Surprisingly, early physicians and scientists had little interest or regard for human skin. Greek philosopher and scientist Aristotle believed that skin was an afterthought, passively produced like a rind on cheese. Roman anatomist Galen considered the skin to be just an annoying wrapper, hiding the more significant mysteries hidden beneath.

Late in the 18th century, Austrian physician and amateur botanist Dr. Joseph Von Plenk began to document and name the dermatologic ailments he frequently encountered by applying the word “lichen,” relating directly to his interest in plants. Names such as ‘’lichen planus” (flat lichen), “lichen aureus” (golden lichen), and “lichen simplex chronicus” (simple, chronic lichen) still bear the names he gave them. Then in the early 19th century, two skin afflictions were named for their resemblance to a wolf’s bite: “lupus vulgaris” and “lupus erythematosus.”

The first physician to formally recognize the essential functions of the skin was Sir Thomas Chevalier, who was the “Surgeon Extraordinaire” to the king of England in 1823. Among other things, he observed that neonatal skin developed late in the gestational cycle, suggesting that this was one of the final developmental activities before the emergence of the child.

This was a prescient observation, since we now know that immaturity of the skin and its critical barrier functions is the paramount obstacle to the survival of an extremely premature infant. But astoundingly, another 130 years would pass before the true nature and importance of the skin’s permeability barrier began to be fully understood.

“In my paper of 1964, which established that the horny layer was a tissue made up of corneocytes… I did not go any further than asserting that the stratum was a cellular barrier, the end product of a viable epidermis whose raison d’etre was to produce the dead stratum corneum. I did not have the vision to foresee that the stratum corneum would become very much alive.”

Albert M Kligman, M.D.

New discoveries

Before the 1960’s, the stratum corneum was usually described as the simple, biologically inactive outer layer of the epidermis, a lattice structure of dead keratin and epidermal cells in the final stages of desquamation – the sloughing off of the outer layer of the skin. However, scientists did not realize then that the process of hematoxylin and eosin (H+E) staining, used to prepare slides for examination under a light microscope, was dramatically altering its appearance, resulting in a misleading and inaccurate depiction of the actual structure of this vital tissue.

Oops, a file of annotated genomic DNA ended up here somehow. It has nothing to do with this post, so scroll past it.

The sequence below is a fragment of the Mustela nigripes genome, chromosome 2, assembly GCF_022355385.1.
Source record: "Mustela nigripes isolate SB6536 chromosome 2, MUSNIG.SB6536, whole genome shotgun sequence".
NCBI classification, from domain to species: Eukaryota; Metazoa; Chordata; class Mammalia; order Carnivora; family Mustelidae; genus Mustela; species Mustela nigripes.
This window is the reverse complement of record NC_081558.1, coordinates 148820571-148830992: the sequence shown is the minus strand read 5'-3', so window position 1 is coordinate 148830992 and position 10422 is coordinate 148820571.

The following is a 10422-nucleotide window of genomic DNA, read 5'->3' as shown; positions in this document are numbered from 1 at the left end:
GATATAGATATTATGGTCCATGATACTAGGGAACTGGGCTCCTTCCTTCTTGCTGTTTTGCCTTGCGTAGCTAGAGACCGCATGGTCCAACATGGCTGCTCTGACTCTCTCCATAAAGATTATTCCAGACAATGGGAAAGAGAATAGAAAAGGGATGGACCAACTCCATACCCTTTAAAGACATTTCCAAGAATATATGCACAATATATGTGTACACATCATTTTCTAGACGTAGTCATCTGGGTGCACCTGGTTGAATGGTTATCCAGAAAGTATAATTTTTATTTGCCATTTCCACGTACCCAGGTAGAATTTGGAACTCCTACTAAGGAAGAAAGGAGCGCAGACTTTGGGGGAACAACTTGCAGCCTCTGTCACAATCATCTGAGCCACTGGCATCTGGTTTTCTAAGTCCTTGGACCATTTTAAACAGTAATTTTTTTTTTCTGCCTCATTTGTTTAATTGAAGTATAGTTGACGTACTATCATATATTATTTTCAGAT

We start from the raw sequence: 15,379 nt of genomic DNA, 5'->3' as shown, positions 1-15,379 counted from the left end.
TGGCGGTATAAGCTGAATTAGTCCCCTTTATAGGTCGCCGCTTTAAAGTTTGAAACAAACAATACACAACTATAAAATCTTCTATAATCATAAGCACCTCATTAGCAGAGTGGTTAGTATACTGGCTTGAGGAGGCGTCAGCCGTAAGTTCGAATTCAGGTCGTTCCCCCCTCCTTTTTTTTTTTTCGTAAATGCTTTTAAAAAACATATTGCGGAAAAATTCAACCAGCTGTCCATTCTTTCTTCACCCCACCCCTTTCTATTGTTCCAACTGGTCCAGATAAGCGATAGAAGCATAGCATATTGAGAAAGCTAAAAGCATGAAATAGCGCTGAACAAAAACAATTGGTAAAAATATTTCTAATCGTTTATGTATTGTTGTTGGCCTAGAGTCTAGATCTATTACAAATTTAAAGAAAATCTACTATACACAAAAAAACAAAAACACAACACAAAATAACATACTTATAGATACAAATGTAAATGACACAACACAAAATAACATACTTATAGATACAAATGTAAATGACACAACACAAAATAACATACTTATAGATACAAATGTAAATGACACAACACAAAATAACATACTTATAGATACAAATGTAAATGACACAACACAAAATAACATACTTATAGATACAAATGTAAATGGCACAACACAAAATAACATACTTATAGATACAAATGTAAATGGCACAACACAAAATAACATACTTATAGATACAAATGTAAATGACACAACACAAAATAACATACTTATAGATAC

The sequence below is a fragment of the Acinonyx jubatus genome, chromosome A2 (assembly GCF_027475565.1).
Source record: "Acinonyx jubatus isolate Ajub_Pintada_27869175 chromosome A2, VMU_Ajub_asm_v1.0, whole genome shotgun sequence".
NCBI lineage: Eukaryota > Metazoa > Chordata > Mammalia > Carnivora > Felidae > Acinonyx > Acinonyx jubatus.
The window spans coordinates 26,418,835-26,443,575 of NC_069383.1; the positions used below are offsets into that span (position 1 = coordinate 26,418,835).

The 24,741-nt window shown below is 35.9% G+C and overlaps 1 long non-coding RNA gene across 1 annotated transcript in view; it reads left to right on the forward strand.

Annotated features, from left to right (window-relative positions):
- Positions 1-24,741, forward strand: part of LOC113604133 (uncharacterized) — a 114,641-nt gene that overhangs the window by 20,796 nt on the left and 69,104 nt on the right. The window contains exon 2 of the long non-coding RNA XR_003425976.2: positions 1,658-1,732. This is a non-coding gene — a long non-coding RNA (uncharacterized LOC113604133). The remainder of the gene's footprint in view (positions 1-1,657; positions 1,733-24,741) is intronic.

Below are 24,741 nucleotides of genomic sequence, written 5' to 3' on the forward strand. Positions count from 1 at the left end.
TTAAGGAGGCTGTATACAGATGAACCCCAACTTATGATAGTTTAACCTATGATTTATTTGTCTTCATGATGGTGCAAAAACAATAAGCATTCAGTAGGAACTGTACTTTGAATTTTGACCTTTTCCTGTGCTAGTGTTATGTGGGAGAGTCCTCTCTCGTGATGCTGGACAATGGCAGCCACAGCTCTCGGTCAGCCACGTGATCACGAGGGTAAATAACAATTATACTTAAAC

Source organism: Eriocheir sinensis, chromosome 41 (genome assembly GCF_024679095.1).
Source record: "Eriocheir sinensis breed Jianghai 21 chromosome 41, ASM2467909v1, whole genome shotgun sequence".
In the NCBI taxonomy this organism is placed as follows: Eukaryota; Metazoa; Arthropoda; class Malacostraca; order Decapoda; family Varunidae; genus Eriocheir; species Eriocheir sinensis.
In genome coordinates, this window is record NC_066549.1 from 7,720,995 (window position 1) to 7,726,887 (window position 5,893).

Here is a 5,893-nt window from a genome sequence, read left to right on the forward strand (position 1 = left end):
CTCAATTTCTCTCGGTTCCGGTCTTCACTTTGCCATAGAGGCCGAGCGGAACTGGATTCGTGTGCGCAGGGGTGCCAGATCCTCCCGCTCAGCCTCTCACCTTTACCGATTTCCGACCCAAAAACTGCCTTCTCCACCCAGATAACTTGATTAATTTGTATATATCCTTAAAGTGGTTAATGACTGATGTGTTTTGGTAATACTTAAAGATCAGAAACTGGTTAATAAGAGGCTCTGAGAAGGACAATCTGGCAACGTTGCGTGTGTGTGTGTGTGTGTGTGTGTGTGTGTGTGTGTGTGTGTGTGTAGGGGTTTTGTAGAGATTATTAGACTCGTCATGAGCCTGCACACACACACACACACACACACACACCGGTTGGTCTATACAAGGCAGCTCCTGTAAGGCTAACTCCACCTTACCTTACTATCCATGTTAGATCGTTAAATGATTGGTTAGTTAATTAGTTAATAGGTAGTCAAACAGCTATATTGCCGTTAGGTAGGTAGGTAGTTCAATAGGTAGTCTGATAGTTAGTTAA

“Perhaps no tissue is so physically maligned by processing for… microscopy as is the stratum corneum… No tissue of such critical importance for survival has been so intellectually maligned.”

Peter M. Elias, MD

In the 1960s and early 1970s, researchers at Harvard University and elsewhere were finally able to separate the stratum corneum from the rest of the skin and examine frozen sections stained with hydrophobic dyes. This is when researchers began to discover the true nature and function of this very thin tissue.

During this period, a critical body of evidence grew about stratum corneum structure, biochemical composition, and critical and essential functions. By the mid-1970s, irrefutable evidence had emerged about the true structure and biology of the stratum corneum, although it took some time to achieve widespread acceptance of this early work.

Today, our understanding of the formation, structure, composition and maturation of the stratum corneum continues to grow steadily. There is now a broad consensus among researchers that this outermost layer provides a truly magnificent barrier to water loss, allowing humans to exist in a “dry” terrestrial environment. Current research is exploring how the skin’s complex mechanisms respond to environmental challenges and skin surface trauma.